4. Metalloproteinases

Tumor invasion and progression are accompanied by extracellular matrix degradation. Matrix metalloproteinases (MMPs) are a family of zinc-dependent endopeptidases capable of degrading extracellular matrix components. In addition to their role in invasion and metastasis (32,33), MMPs are involved in oncogenic tumor signaling, and their involvement in carcinogenesis and potential invasive of tumor cells has been highlighted since 2015 by Kivisaari and Kahari's studies (34). Thus, in the case of moderate and severe dysplastic lesions that present a major risk of malignant transformation, increased expression levels of MMP-1, MMP-2 and MMP-9 were highlighted and were associated with a poor prognosis. MMP-2 is absent in the cells of the normal oral mucosa, and its expression correlates with the degree of dysplasia, while in the case of OSCC its expression, as well as that of MMP-1 and MMP-9, is much reduced.

In the case of actinic keratoses and leukoplakia with moderate and severe degree of dysplasia, the results of studies by Olinici et al (35) indicate an increased expression of MMP-2, suggesting the presence of inflammatory mechanisms and the involvement of this metalloproteinase in initiating the carcinogenesis process. In patients with oral lichen planus, the same study highlights elevated levels of MMP-2, indicating the presence of systemic inflammation.

Numerous studies have highlighted the role of MMP-9 in the development of OSCC, including its use as a reserved prognostic marker, and it is generally associated with regional lymphadenopathy and/or distant metastases (32,33,36). Numerous studies stipulate that the salivary, serum and tissue levels of MMP-9 are higher in lesions with potential for malignant transformation compared to control groups. However, the value of biomarkers using these molecules in malignant transformation, in the case of oral lesions, is still controversial and requires extensive studies in patient groups (37-39).

5. Molecules associated with cell adhesion

Numerous studies have shown that there is an association between the low expression of molecules associated with cell adhesion, decreased differentiation and the appearance of a ‘mesenchymal’ phenotype that facilitates invasion (40,41). Transmembrane glycoproteins called cadherins are a family of Ca2+-dependent transmembrane proteins, which play an essential role in maintaining tissue integrity, because they are basic components of the structure in the intercellular coupling areas (42-45). During malignant transformation, epithelial cells show a number of morphological and molecular changes that lead, among other things, to increased migratory/invasive capacity (46-50). One of these changes is the disorganization of the structure of adhesive tapes and desmosomes, and, from a molecular point of view, it is characterized by the absence of cadherin E expression (20,51,52). Cadherin E is a transmembrane glycoprotein that forms a complex in membranes with β-catenin and α-catenin. Studies have shown that the expression of cadherin E is reduced at the same time as that of catenins in the case of malignant transformation, suggesting their role in the malignant transformation of these lesions. It is also considered that cadherin E functions as a tumor suppressor in regards to the ability of tumor cells to metastasize; its absence from epithelial cells causing disorganization of desmosomes, followed by local and/or distant invasiveness and a worse prognosis (53,54).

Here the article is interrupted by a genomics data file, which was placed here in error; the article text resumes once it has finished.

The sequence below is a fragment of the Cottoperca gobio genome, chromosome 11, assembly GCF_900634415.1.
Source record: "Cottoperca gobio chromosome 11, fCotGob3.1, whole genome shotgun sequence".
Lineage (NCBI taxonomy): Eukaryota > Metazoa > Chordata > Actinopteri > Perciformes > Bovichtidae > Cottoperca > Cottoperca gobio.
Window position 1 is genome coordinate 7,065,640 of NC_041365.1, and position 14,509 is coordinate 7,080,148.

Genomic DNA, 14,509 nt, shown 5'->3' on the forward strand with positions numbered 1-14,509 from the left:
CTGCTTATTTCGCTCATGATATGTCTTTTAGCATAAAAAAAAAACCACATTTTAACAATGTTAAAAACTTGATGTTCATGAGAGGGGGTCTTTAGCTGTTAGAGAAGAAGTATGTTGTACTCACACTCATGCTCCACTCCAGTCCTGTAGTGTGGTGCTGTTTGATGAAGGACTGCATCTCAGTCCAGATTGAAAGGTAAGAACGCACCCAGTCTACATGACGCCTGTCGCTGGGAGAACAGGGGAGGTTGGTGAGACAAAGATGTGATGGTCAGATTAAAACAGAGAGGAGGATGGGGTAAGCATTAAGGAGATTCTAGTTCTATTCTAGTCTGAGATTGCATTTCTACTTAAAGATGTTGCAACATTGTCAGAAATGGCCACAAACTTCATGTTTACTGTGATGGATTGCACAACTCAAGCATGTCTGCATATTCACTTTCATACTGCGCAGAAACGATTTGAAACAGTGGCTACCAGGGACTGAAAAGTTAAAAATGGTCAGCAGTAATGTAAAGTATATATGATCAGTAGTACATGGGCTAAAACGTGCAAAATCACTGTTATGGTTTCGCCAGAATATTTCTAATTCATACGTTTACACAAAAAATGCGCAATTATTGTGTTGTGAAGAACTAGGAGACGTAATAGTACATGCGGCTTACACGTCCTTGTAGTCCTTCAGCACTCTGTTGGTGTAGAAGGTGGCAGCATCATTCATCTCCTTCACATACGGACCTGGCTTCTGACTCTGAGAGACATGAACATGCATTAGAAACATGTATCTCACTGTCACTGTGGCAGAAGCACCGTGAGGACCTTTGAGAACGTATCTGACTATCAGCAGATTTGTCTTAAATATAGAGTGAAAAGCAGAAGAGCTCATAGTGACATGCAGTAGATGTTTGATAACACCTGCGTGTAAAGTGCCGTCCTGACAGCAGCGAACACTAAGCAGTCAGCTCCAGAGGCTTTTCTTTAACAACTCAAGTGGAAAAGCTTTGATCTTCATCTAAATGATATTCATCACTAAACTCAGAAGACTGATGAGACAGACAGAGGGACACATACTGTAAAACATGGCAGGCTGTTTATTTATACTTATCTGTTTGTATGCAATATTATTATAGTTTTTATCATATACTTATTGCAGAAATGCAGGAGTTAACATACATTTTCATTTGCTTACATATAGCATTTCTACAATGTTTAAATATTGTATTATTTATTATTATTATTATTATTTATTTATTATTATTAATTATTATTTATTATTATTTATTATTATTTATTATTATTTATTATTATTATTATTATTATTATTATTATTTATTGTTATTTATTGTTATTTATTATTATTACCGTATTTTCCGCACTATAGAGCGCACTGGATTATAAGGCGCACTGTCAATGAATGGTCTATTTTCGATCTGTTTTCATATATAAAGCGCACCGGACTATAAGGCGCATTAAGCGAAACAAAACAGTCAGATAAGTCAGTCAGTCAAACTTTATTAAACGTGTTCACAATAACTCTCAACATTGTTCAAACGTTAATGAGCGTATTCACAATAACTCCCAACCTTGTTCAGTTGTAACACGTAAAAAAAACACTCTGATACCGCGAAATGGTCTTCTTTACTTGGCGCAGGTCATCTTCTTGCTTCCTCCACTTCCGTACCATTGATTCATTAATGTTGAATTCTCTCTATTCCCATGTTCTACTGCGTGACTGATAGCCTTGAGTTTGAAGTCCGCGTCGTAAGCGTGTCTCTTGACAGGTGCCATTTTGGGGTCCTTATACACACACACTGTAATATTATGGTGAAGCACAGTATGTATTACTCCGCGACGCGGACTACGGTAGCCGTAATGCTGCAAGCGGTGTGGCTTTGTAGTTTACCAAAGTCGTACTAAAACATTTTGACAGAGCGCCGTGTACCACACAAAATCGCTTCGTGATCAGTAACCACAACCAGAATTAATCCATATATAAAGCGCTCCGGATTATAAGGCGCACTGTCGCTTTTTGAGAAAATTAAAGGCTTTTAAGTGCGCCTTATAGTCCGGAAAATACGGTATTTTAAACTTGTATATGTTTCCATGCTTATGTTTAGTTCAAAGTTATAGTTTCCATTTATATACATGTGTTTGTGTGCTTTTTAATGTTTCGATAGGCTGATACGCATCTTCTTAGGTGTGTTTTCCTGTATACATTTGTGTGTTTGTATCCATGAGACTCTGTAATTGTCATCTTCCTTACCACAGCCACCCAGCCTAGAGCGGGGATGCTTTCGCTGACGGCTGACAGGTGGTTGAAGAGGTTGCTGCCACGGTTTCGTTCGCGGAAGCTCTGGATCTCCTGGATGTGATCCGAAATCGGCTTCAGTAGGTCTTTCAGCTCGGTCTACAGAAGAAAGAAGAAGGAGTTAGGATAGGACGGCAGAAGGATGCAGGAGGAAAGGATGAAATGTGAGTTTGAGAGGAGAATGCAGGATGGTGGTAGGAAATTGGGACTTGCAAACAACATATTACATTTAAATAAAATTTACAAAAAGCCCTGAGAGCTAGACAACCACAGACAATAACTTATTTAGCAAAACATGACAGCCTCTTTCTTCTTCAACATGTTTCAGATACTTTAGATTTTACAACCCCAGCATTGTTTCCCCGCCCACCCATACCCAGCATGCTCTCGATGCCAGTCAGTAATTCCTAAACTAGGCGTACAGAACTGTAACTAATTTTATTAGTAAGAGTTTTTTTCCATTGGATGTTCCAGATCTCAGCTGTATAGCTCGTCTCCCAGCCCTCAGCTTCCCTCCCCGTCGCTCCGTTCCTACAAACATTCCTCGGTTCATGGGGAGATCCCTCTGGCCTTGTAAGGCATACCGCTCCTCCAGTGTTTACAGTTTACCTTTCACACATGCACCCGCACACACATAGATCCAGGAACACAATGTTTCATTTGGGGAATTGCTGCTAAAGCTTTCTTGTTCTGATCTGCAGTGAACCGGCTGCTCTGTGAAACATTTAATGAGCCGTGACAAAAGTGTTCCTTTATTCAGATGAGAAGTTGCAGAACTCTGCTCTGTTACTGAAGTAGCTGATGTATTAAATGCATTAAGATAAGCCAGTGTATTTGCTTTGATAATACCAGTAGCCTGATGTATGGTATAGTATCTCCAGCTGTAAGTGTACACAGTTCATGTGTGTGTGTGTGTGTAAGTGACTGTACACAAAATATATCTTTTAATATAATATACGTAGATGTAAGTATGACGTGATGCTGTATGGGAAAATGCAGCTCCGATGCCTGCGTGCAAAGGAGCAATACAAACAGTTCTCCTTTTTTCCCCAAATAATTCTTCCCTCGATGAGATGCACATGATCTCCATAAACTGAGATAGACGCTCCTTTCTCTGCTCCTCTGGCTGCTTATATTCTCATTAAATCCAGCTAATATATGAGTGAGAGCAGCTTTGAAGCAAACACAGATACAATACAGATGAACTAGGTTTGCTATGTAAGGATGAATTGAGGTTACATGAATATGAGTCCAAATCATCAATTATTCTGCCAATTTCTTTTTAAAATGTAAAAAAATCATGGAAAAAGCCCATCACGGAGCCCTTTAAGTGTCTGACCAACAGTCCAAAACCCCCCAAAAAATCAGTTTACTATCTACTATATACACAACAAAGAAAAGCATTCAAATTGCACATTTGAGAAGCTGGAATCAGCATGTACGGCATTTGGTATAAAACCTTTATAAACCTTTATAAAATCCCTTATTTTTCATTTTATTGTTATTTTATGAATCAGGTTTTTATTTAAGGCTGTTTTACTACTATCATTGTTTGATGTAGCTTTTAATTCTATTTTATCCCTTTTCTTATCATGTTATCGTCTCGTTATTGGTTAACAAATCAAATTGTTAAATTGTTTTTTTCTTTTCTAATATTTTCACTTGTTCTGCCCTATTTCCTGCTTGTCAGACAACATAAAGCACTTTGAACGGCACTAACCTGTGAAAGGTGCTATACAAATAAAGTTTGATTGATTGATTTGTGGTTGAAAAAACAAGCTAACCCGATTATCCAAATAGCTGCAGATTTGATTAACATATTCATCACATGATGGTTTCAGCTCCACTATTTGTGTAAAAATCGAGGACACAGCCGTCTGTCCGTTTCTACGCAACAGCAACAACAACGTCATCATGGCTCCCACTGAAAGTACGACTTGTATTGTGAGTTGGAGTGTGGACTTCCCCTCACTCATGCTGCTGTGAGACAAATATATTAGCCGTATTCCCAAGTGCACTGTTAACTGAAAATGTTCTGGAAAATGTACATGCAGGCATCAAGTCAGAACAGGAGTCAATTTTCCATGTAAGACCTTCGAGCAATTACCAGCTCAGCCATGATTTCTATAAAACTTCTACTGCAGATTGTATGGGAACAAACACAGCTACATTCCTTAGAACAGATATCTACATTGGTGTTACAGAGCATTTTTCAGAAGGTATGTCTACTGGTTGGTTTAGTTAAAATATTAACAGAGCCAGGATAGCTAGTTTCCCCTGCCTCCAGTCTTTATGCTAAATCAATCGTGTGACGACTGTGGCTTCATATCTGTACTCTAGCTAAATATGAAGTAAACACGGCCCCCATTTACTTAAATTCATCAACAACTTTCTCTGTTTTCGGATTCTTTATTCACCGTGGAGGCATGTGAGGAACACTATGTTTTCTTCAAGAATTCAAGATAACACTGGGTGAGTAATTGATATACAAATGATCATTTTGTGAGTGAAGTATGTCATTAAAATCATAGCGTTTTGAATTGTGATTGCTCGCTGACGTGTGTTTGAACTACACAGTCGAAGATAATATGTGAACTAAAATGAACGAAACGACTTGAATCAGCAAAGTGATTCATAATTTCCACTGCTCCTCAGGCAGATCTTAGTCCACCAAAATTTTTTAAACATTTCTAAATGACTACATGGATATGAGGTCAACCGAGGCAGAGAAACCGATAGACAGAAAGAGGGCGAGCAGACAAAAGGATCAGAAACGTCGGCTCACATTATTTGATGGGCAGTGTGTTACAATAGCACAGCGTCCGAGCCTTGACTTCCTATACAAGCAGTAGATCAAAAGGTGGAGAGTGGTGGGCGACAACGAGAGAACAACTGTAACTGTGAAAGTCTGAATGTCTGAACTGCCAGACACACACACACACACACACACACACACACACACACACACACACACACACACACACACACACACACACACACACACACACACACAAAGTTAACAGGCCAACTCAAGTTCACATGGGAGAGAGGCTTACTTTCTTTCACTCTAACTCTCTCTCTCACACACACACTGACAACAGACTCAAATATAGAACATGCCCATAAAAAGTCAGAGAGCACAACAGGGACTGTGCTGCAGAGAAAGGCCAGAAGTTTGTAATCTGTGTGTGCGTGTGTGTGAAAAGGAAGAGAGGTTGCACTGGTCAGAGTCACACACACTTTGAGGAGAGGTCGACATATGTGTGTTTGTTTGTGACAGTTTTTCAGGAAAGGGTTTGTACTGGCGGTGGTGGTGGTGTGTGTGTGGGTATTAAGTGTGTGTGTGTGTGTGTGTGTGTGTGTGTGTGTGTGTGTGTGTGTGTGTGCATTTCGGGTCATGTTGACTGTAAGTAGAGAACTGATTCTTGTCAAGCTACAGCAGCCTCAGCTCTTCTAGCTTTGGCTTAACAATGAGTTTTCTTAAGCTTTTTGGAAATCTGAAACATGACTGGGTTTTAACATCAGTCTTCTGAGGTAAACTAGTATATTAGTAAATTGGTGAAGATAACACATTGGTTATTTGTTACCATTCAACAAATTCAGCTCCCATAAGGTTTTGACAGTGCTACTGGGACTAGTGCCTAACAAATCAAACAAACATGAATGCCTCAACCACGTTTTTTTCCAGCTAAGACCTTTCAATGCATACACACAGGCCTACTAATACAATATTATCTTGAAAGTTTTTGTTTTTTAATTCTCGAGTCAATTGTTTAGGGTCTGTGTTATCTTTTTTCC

In premalignant oral lesions, existing studies indicate a reduction in the membrane expression of cadherin E and overexpression at the cytoplasmic level, aspects that correlate inversely with the degree of dysplasia (55). A number of leukoplakias may show a pattern of cadherin expression similar to that of the normal mucosa, indicating a reduced risk of malignant transformation. Desmoplakin and placophyllin-1 are considered markers for cell coupling areas and show a weakly positive and diffuse expression in dysplastic epithelial cells. In the case of OSCC, the desmoplakin expression is absent, and for placophyllin-1 in most cases, only a weak, diffuse expression was found in the cytoplasm of tumor cells.

Ezrin is a protein present at the apical pole of the epithelial cell membrane and it is one of the molecules considered a marker of the malignant transformation mechanisms, identified in recent years. This molecule makes the connection between the membrane and actin F at the level of the membrane cytoskeleton, being able to activate GTPases to induce a remodeling at the membrane level. Thus, it has an important role in the processes of cell proliferation, differentiation and migration. The expression of this molecule correlates positively with the expression of Ki-67, in the case of the evolution of premalignant oral lesions. In normal oral mucosal cells, ezrin shows positive IR at the membrane level, while in the case of leukoplakia, an intensely positive intracytoplasmic and weakly positive expression was found at the membrane level. In the erosive lichen planus, a punctiform cytoplasmic immunopositivity sometimes perinuclear-concentrated was observed, according to a study published by Olinici et al (35). The results of other studies also highlight an overexpression of ezrin with predominantly cytoplasmic localization in the case of OSCC, compared to premalignant lesions (56,57). Ezrin is currently considered a possible target for antitumor therapies aimed at reducing the ability of tumor cells to metastasize (58,59).